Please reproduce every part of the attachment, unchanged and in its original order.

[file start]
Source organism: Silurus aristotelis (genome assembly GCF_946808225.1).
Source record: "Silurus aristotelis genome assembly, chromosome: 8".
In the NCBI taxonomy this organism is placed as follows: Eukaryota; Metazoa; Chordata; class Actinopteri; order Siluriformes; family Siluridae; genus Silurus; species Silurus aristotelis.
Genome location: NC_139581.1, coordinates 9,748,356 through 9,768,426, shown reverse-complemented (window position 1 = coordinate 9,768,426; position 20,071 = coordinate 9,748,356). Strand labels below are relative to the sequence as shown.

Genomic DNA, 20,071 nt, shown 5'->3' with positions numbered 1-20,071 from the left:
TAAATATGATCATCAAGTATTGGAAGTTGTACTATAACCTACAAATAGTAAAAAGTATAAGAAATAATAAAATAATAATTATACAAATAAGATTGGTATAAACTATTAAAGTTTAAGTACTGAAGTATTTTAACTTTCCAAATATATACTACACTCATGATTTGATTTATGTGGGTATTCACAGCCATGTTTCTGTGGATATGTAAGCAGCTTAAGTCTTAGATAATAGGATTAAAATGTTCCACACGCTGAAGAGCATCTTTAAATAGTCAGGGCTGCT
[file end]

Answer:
Source organism: Silurus aristotelis (genome assembly GCF_946808225.1).
Source record: "Silurus aristotelis genome assembly, chromosome: 8".
In the NCBI taxonomy this organism is placed as follows: Eukaryota; Metazoa; Chordata; class Actinopteri; order Siluriformes; family Siluridae; genus Silurus; species Silurus aristotelis.
Genome location: NC_139581.1, coordinates 9,748,356 through 9,768,426, shown reverse-complemented (window position 1 = coordinate 9,768,426; position 20,071 = coordinate 9,748,356). Strand labels below are relative to the sequence as shown.

Genomic DNA, 20,071 nt, shown 5'->3' with positions numbered 1-20,071 from the left:
TAAATATGATCATCAAGTATTGGAAGTTGTACTATAACCTACAAATAGTAAAAAGTATAAGAAATAATAAAATAATAATTATACAAATAAGATTGGTATAAACTATTAAAGTTTAAGTACTGAAGTATTTTAACTTTCCAAATATATACTACACTCATGATTTGATTTATGTGGGTATTCACAGCCATGTTTCTGTGGATATGTAAGCAGCTTAAGTCTTAGATAATAGGATTAAAATGTTCCACACGCTGAAGAGCATCTTTAAATAGTCAGGGCTGCT